The area today known as England has been occupied for hundreds of thousands of years. The remains of its earliest inhabitants (believed to be predecessors of modern humans called Homo erectus) date back some 700 000 years. The first human beings (Homo sapiens, as we appear today) arrived in and occupied England about 35 000 years ago, but fled to the highlands of southern Europe when the Ice Age hit region. The conditions at this time did not allow for human survival, so only very large, hardy creatures (such as the Mammoth and the Woolly Rhinoceros) remained.
Celtic Cross Monument, Bolton Abbey, North Yorkshire, England.
Between 12 000 and 11 000 years ago, the ice had receded sufficiently for people to return to the lower lying lands of England and occupy them. At this stage, England was still connected to Ireland and Eurasia by land. However, during the next two or three centuries, the sea level soon rose as a result of the melting snow of the Ice Age, and separated these land masses from one another. This process was completed in about 6500 BCE (Before our Common Era).
At around 4000 BCE, the area was occupied by a Neolithic people. This remains a mysterious culture as there are no known written records from that time. In fact, archaeologists and anthropologists are not even aware of a surviving written language dating back that far. The small amounts of information available regarding their history and culture has been put together using shreds of evidence in the forms of archaeological remains. It was at around this time that farming became adopted so that these hunter-gatherers could survive off the land more freely and practically (than relying on killing wild animals with spears and arrows). The Neolithic culture also introduced pottery, which played a huge role in the transport and cooking of food and water. The vegetation changed somewhat at this time; first dense forests became more prolific and were then replaced by extensive grasslands. Animals were domesticated; particularly the dog for its hunting abilities. Because the Neolithic Era encouraged a more sedentary way of life, settlements formed, dividing the people considerably as they were no longer nomadic, meeting and interacting with one another as they travelled the vast plains.
The Bronze Age followed between 2200 and 750 BCE. This was preceded by the use of clay or pottery. The art of refining metal was introduced by the Beaker culture from Iberia. Copper was initially used, but smiths soon changed to using bronze as it was harder than copper and, therefore, more resilient. During this era, bronze replaced stone in the production of weapons, tools and utensils. Copper was sometimes mixed with tin, of which there was an abundance in the area of modern-day England. By the middle of the second century BCE, Britain was exporting tin to other areas throughout Europe. Bronze Age humans lived on ‘plots’ of land and in round houses. They were responsible for the building of the last parts of the world-famous tourist attraction of Stonehenge. It was also during this time that cremation was adopted as a way of honouring the dead rather than burials. Some scholars theorise that it was during the Bronze Age that Celtic cultures were introduced to England.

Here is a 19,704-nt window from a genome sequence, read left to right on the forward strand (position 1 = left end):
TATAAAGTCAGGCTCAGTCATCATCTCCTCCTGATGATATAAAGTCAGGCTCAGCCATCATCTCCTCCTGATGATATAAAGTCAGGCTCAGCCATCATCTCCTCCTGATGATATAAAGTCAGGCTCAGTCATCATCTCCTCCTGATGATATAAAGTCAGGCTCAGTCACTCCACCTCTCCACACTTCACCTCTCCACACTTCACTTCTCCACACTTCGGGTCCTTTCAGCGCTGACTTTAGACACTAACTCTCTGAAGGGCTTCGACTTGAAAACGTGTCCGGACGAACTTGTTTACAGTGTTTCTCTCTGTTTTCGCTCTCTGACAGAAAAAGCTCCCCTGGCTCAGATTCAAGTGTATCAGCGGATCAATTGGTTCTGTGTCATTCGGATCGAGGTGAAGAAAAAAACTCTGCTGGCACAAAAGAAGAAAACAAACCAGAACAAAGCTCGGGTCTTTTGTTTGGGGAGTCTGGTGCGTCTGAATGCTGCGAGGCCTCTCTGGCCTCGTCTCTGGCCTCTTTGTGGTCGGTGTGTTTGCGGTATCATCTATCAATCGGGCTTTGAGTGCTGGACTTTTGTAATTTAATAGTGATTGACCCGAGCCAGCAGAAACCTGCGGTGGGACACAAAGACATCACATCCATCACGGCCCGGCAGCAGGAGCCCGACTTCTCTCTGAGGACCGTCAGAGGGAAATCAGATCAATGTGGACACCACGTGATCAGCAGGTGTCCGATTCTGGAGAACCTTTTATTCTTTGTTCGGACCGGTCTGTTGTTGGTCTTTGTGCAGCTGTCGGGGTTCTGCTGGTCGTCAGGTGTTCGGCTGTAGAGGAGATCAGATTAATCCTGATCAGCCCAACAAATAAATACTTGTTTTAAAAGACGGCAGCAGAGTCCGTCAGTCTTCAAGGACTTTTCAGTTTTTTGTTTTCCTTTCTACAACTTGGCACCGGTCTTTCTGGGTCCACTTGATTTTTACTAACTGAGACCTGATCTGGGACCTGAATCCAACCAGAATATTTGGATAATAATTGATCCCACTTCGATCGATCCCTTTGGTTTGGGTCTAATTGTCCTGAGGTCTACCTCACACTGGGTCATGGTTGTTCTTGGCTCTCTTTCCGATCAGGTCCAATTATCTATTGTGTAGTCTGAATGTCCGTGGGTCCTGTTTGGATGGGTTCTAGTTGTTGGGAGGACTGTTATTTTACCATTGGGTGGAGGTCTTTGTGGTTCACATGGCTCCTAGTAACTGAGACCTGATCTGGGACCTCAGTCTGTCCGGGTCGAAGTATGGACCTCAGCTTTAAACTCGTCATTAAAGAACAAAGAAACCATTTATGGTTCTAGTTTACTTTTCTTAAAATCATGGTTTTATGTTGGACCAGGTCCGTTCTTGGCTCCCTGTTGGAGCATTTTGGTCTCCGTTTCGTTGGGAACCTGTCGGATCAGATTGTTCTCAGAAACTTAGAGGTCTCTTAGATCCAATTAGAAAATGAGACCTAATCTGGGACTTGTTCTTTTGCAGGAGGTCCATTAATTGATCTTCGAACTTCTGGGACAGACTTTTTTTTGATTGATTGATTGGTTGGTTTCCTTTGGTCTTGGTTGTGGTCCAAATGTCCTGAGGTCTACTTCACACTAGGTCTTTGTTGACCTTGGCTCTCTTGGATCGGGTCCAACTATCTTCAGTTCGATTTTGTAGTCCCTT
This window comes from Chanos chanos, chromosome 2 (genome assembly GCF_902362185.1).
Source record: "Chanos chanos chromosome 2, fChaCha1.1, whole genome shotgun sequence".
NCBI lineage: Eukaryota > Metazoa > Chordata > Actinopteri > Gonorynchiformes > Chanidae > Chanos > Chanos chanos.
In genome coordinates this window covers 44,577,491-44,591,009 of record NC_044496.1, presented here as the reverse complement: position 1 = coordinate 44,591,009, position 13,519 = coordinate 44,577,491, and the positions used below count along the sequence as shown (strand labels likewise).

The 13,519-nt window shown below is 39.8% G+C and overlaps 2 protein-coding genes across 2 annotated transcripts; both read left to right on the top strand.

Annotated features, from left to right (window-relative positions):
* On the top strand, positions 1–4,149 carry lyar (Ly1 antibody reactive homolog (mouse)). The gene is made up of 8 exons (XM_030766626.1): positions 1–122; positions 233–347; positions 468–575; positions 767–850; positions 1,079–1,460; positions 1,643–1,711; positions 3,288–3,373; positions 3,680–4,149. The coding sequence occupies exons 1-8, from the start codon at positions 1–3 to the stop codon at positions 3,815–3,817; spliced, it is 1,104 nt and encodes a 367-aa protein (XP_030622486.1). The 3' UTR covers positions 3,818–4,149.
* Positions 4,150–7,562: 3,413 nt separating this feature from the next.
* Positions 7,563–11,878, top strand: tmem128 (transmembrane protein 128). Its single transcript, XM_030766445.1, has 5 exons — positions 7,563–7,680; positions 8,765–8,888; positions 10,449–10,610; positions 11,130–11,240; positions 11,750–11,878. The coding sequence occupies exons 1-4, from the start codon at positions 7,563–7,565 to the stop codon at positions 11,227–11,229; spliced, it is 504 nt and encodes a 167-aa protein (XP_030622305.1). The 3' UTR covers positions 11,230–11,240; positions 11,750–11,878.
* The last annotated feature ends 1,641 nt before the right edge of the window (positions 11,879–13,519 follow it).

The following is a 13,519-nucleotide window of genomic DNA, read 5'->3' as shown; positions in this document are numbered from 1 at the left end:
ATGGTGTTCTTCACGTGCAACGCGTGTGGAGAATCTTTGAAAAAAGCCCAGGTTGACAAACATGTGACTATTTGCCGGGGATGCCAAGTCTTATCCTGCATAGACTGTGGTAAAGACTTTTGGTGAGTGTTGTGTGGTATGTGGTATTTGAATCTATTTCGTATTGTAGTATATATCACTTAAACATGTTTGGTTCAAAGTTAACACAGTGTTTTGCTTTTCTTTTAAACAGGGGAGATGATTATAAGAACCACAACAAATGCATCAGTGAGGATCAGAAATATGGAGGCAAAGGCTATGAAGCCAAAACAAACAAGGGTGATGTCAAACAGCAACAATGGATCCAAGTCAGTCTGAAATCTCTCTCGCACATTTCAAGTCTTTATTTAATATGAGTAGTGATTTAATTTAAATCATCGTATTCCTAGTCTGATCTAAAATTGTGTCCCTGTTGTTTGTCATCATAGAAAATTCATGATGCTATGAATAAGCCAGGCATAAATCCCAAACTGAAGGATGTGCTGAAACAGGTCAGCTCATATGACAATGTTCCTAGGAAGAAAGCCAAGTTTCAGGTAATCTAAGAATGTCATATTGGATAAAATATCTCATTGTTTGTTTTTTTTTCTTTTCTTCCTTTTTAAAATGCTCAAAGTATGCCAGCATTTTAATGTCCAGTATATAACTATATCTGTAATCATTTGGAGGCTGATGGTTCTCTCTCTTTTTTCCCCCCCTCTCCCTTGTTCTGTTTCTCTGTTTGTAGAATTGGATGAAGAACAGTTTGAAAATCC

From about 750 BCE to 43 CE (Common Era), the Iron Age dominated. Iron is stronger than bronze and was more easily available at that time. The introduction of iron had its most significant effect on the farming industry. Ploughs, axes and other important agricultural tools were far more effective when made out of iron. Just 250 years into the Iron Age, most of the British Isles residents were speaking Celtic in one form or another. At this time, communities lived in groups that were ruled by a chieftain. Soon, conflicts arose between the groups, and forts needed to be built for the wars that erupted. While not all of the structures believed by some to be forts from this time were actually intended as such, there are a number of wartime buildings from the Iron Age that tell the tale of historical battles.
Towards the end of the Iron Age was a period known as The Late Pre-Roman Iron Age. At this time, ancient Germanic-Celtic speaking tribes flooded into England from Gaul. They were forced out of their homeland by the Roman invaders and introduced their own influences. Some of the tribes were more Romanised than others, and this created a society of more sophistication and advancement than before. One example of this development is that coins started to be used for trading purposes instead of a barter system.
As the Romans continued to move westward, their interest in Britain piqued. The local inhabitants began to experience the full impact of Roman occupation in 43 CE, when Rome conquered the country under Emperor Claudius. The region was thus incorporated into the Roman Empire and was made the province of Britannia. The Romans introduced educational systems, sewerage, agricultural tools, personal hygiene standards, and so on. They also introduced Christianity to some extent, although it was already quite polluted by pagan customs and symbols. However, when Europe began to be threatened by outside influences, the Romans soon left England to defend their homeland. Thus, by 410, England was again without Roman rule.